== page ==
Motorists have criticised an unusually active speed camera which is thought to have pulled in around £800,000 in just half a year.
The device in Cardiff snapped 13,624 drivers exceeding the speed limit from January to June this year, road safety organisation GoSafe Wales says.
An additional 146 motorists were caught driving through red lights by the camera during this time.
The camera, which is located on the junction of Newport Road and Colchester Avenue in Cardiff, is on course to overtake one on the M60 near Stockport, which caught more than 32,000 drivers over a three-year period, according to Freedom of Information figures.
If the Cardiff machine continues at its current rate it will have caught more than 82,000 by 2017.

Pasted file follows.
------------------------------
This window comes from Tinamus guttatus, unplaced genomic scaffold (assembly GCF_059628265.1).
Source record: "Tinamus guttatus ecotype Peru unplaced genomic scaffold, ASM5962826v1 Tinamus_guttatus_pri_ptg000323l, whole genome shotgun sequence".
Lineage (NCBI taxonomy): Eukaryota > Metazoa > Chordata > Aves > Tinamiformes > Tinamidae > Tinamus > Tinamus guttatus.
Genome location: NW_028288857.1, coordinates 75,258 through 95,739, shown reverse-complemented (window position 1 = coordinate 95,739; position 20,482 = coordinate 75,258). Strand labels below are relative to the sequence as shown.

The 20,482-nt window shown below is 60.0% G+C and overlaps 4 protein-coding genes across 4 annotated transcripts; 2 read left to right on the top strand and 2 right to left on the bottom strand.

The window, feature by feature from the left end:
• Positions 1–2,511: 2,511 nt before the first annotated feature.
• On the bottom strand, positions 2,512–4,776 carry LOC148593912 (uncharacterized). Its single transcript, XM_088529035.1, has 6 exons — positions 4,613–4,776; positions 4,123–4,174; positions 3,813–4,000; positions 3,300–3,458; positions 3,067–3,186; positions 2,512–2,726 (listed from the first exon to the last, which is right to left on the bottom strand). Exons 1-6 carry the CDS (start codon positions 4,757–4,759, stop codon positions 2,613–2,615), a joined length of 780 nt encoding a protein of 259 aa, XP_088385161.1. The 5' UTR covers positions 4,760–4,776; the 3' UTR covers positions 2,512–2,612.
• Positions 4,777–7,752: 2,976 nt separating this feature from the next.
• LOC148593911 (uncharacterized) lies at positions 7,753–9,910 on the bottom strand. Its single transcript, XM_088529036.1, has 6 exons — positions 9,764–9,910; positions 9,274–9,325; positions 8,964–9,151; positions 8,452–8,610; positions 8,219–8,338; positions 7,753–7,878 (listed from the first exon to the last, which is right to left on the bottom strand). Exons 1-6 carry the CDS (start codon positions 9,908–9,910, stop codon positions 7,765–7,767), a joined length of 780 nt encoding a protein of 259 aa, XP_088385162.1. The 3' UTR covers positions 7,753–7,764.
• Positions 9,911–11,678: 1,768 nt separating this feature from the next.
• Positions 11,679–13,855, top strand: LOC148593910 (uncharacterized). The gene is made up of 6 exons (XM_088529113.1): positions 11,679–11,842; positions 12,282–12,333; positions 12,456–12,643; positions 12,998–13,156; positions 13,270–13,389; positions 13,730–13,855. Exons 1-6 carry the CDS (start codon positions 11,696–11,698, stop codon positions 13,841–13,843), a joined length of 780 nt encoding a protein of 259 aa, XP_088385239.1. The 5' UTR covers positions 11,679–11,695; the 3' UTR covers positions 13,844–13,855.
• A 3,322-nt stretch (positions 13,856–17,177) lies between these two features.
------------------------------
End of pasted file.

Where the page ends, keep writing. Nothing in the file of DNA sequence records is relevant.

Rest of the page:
The camera has drawn criticism from drivers' group the Institute of Advanced Motorists (IAM), which says the high figures show it is not doing its job properly.
The group says that the aim of speed cameras is to slow vehicles down - an effect it is failing to have due to the high number of tickets it is issuing.
It adds that the local authority should be looking at the conditions on and around the highway and taking steps to ensure it looks like a 30mph road; that the cameras can be clearly seen by drivers and that signs are not hidden by vegetation.
Nearly 6,000 of the 13,624 motorists caught by the camera took a speed awareness course which costs around £85 per place, according to GoSafe Wales, and more than 3,000 chose instead to pay a speeding fine of £100.
Based on this data it is thought the camera would have raked in around £808,410.
Copyright Press Association 2014